Air Pollution Increase Risk of Chronic Lung Disease
A new study from the Institute of Cancer Epidemiology of the Danish Cancer Society in Denmark states that long-term pollution exposure although still in low levels can increase the risk of COPD. Previous studies found an association of high exposure to air pollution and COPD.
“This findings is important for all parties and is noteworthy,” said lead researcher Zorana Andersen, a post-doctoral at the Institute of Cancer Epidemiology of the Danish Cancer Society.
Andersen and his team analyzed data to compare the exposure to air pollution and incidence of COPD in more than 52,000 people, with an age range of 50-64 years old, who lived in the two big cities in Denmark, Copenhagen and Aarhus. They found a strong relationship between long-term exposure to low levels of air pollution and COPD. This relationship has already taking into account of smoking habits and other factors that influence the risk CPOD.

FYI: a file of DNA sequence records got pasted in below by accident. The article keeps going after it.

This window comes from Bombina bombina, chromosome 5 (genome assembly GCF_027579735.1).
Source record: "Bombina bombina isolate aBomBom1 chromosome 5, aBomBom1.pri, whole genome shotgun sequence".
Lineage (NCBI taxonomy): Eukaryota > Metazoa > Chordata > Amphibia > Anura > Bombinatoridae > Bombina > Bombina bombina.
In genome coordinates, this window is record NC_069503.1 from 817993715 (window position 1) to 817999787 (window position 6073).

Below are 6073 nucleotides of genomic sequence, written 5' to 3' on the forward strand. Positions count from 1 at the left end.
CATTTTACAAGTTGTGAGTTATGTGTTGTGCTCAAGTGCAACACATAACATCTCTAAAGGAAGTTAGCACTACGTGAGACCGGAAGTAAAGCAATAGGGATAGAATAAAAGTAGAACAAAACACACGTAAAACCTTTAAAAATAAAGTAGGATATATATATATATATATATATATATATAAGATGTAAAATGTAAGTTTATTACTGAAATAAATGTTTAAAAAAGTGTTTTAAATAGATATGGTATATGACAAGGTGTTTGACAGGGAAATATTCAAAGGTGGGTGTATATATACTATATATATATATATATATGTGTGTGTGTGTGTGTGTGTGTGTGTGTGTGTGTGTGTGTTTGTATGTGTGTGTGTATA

The strongest relationship is seen in people with diabetes and asthma. Stronger linkages occur in men, fat people, and those who ate less than 240 grams of fruit per day.
“These results reinforce the conclusion of air pollution is a causative agent in the development of COPD,” said Andersen. This study will be published in the American Journal of Respiratory and Critical Care Medicine.